No ‘sweeteners’ make bonds untradeable

KATHMANDU: Though the number and amount of listed bonds are increasing in the secondary market, they have not witnessed any trading due to lack of incentives from the government. “The government needs to give some incentives,” said Dr Manohar Krishna Shrestha.

Without any attractive

features, the bonds are losing their lustre. “The govenrment should provide tax exemption on the interest like it used to on the 16-year development bonds back in 1995,” he said adding that high interest

and tax exemption on the interest could re-ignite the interest of investors.

“The investors could also be given a convertible option,” Shrestha added.

There are a total of 13 listed government bonds worth Rs 151,500,000,000 that are 1,51,500,000-units — apart from corporate bonds — in the secondary market.

The first-ever government bond was issued by the

British government in 1693 to raise money to fund a war against France. It was in the form of a tontine.

In finance — a bond is a debt — where the authorised issuer like the government or a corporate house owes the holders a debt, and depending on the terms of the bond, is obliged to pay interest and repay the principal at a later date, termed maturity.

Bonds can be issued by public authorities, credit institutions and companies in the primary market. Corporate houses issue bonds to raise money in order to expand business. The term is usually applied to longer-term debt instruments, generally with a maturity date falling at least a year after the issue date.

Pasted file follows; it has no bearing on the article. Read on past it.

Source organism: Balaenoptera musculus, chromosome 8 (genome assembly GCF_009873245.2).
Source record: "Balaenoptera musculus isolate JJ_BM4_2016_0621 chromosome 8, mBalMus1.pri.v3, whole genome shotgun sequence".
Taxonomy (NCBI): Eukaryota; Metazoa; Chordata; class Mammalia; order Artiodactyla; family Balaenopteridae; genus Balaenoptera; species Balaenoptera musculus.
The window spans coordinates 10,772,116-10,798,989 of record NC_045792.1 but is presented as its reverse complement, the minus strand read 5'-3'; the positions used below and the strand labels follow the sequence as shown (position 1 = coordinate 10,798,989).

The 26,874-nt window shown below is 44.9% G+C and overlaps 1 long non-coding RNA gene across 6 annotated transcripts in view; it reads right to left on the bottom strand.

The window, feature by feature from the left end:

Nepal Electricity Authority (1,500,000-units), Himalayan Bank (500,000-units), Kumari Bank (400,000-units), Nepal Investment Bank Ltd (250,000-units), Nabil Bank (300,000-units), Laxmi Bank (350,000-units) and Siddhartha Bank (400,000-units) have listed their bonds at Nepal Stock Exchange (Nepse).

But the investors are less interested in the bonds though these are similar to stocks. “Bonds and stocks are both securities but the major difference between the two is that stockholders have an equity stake in the company whereas bondholders have a creditor stake in the company,” he said adding that another difference is that bonds usually have a defined term or maturity, after which the bond is redeemed while stocks may be outstanding indefinitely.

“The other cause for non-attraction of bonds is lack of instant liquidity,” Shrestha said. “Though they can be used as collateral like shares there are more hassles than incentives.”

He also blamed the lack

of institutional investors in

the domestic market as

another cause for investors not being attracted to bonds though these are safer investment instruments than shares. “In other countries, bonds are bought and traded mostly by institutional investors like pension funds and mutual funds,” he added.